Dr. Christopher Hyde is a Chiropractor practicing in Indianapolis, IN. Dr. Hyde specializes in preventing, diagnosing, and treating conditions associated with the neuromusculoskeletal system, while improving each patients functionality and quality of life. Conditions treated include sciatica, neck pain, and arthritis... more
When I tell patients that they need custom orthotics in order to return function to 100% of its potential, I am usually met with a blank stare! That's OK. I know that signals to me they don't know what to ask, so I am writing this to help you understand the role of the foot and how a custom orthotic can change everything.
Let's begin with the foot itself. Essentially, the foot is a tripod with weight bearing points being on the heel and the inside and outside of the ball of the foot. In between these three points we have three arches. On the inside we have the medial arch. This is the one most are aware of because, when you cross your leg one over the other, it is easy to see. Most people don't realize that there is a lateral arch on the outside of the foot and a transverse arch in the middle of the ball of the foot. This enables the foot to flex flat upon weight bearing and bounce back to normal upon release. Sounds a little like the shock absorber on our car doesn't it? You would be exactly right! Our foot has this dynamic motion that absorbed the forces imparted into it when we walk, run and jump. Were it not for this ability, our foot would merely slap at the ground with every step. If the forces of gravity are not absorbed in the foot, then they will be transmitted up the long bones of the leg and transferred to the pelvis and lower spine where those forces will be cushioned by the discs in between the vertebrae. Over a long period of time, those forces will sneak higher and higher up the spine. This will lead to eventual degenerative changes preceded by pain and stiffness. One interesting thing to note is that any female who has been pregnant will always have flat feet. Let me explain, you know the old "wives tale" that when you're pregnant your feet grow? Well, not exactly. Yes, they can get longer and sometimes wider too, but not due to growth. It's because the arches fell and thus the foot flattened out making them longer and wider. When women enter the fourth trimester of pregnancy, they produce a hormone called "relaxin". Our joints are held together with ligaments, which are not elastic. When a strong force is applied to them they will usually tear. Relaxin targets these ligaments and turns them into "rubber bands". This allows the pelvis to open during delivery so no excessive injury is experienced. This hormone will continue to be produced until breastfeeding has come to an end.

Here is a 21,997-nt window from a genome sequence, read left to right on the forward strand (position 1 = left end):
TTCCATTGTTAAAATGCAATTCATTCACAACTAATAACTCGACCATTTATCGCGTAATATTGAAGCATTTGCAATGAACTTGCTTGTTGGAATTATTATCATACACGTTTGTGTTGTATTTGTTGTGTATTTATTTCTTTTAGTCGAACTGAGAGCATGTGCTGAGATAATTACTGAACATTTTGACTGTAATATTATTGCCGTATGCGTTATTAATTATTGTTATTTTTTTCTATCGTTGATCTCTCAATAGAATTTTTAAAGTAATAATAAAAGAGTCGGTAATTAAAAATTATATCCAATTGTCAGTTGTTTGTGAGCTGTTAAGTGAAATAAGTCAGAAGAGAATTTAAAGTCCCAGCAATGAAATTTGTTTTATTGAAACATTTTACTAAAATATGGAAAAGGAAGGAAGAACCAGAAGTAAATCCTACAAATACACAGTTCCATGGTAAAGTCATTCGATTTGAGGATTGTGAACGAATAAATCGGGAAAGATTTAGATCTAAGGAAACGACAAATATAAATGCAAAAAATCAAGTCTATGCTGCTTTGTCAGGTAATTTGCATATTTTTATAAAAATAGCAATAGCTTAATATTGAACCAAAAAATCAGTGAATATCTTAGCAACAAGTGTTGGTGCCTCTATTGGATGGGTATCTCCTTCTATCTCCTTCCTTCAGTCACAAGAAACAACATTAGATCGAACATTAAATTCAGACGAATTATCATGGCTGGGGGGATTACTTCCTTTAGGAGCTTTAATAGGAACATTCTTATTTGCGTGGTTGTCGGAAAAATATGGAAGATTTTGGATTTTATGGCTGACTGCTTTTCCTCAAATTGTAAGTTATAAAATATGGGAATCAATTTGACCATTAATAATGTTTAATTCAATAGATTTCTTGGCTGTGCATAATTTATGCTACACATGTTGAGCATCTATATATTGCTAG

As a Chiropractor, I can diagnose flat feet in several different ways. First, and most definitively, with a full set of x-rays. Flat feet will cause a couple of postural compensations on the images. Most common are an increase in the curve of the lumbar spine called hyperlordosis and a decrease in curve of the cervical spine called hypolordosis. This is usually accompanied by posterior weight bearing in the lower back and forward head posture of the neck. Another method equally as accurate is through muscle testing. I can have a patient lay on an exam table and apply any number of muscle tests on them to get a base test of their strength. Next, I have them stand up, engaging their feet, and perform the same muscle test again. I would expect to find a significant reduction in strength when in a weight bearing position. If these two methods are used, then no other testing should be required to make a definitive diagnosis. Orthotics are needed.
I used to use foam castings that would be sent to a lab to be turned into custom orthotics. This method requires all involved parties to be completely ethical. A couple of years ago, I learned that several companies would receive my molds and then send me a generic insert that was not matched to the mold. I no longer trust what I can't see so I found a company that supplies me with orthotic foot beds that I mold right in my own office in front of the patient, using the patient's foot. This has made all the difference in trust and confidence between both me and my patients and me and my product.
Never underestimate your feet. Have yours evaluated by a professional and make sure the orthotic is flexible and not rigid. Remember, the foot is dynamic and so your orthotic must be too!